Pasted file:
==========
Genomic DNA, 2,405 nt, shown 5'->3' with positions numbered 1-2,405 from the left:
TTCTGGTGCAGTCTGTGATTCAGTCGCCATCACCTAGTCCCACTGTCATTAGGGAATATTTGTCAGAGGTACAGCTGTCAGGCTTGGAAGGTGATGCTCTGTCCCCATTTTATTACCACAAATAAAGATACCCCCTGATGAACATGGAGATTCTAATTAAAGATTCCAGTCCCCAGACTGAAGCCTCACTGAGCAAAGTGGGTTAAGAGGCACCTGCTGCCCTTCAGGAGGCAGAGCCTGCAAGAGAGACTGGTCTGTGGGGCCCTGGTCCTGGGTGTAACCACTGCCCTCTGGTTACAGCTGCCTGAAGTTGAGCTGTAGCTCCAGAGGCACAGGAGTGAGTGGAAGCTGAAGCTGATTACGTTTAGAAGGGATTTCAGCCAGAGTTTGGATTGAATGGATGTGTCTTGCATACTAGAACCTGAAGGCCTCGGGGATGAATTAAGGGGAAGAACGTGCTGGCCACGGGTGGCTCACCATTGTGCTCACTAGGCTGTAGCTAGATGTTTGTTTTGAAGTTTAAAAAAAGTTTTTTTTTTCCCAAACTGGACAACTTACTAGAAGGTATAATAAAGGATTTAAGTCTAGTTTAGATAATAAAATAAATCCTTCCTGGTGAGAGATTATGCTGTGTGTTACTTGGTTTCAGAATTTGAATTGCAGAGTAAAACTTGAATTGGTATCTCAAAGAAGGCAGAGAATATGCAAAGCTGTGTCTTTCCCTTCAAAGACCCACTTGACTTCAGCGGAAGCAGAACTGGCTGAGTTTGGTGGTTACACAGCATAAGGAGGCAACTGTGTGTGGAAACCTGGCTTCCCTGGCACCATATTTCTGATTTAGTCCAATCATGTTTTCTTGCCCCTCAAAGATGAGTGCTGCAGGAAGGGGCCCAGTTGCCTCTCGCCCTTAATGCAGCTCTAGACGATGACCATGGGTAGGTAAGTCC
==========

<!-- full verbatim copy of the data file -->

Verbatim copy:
Genomic DNA, 2,405 nt, shown 5'->3' with positions numbered 1-2,405 from the left:
TTCTGGTGCAGTCTGTGATTCAGTCGCCATCACCTAGTCCCACTGTCATTAGGGAATATTTGTCAGAGGTACAGCTGTCAGGCTTGGAAGGTGATGCTCTGTCCCCATTTTATTACCACAAATAAAGATACCCCCTGATGAACATGGAGATTCTAATTAAAGATTCCAGTCCCCAGACTGAAGCCTCACTGAGCAAAGTGGGTTAAGAGGCACCTGCTGCCCTTCAGGAGGCAGAGCCTGCAAGAGAGACTGGTCTGTGGGGCCCTGGTCCTGGGTGTAACCACTGCCCTCTGGTTACAGCTGCCTGAAGTTGAGCTGTAGCTCCAGAGGCACAGGAGTGAGTGGAAGCTGAAGCTGATTACGTTTAGAAGGGATTTCAGCCAGAGTTTGGATTGAATGGATGTGTCTTGCATACTAGAACCTGAAGGCCTCGGGGATGAATTAAGGGGAAGAACGTGCTGGCCACGGGTGGCTCACCATTGTGCTCACTAGGCTGTAGCTAGATGTTTGTTTTGAAGTTTAAAAAAAGTTTTTTTTTTCCCAAACTGGACAACTTACTAGAAGGTATAATAAAGGATTTAAGTCTAGTTTAGATAATAAAATAAATCCTTCCTGGTGAGAGATTATGCTGTGTGTTACTTGGTTTCAGAATTTGAATTGCAGAGTAAAACTTGAATTGGTATCTCAAAGAAGGCAGAGAATATGCAAAGCTGTGTCTTTCCCTTCAAAGACCCACTTGACTTCAGCGGAAGCAGAACTGGCTGAGTTTGGTGGTTACACAGCATAAGGAGGCAACTGTGTGTGGAAACCTGGCTTCCCTGGCACCATATTTCTGATTTAGTCCAATCATGTTTTCTTGCCCCTCAAAGATGAGTGCTGCAGGAAGGGGCCCAGTTGCCTCTCGCCCTTAATGCAGCTCTAGACGATGACCATGGGTAGGTAAGTCC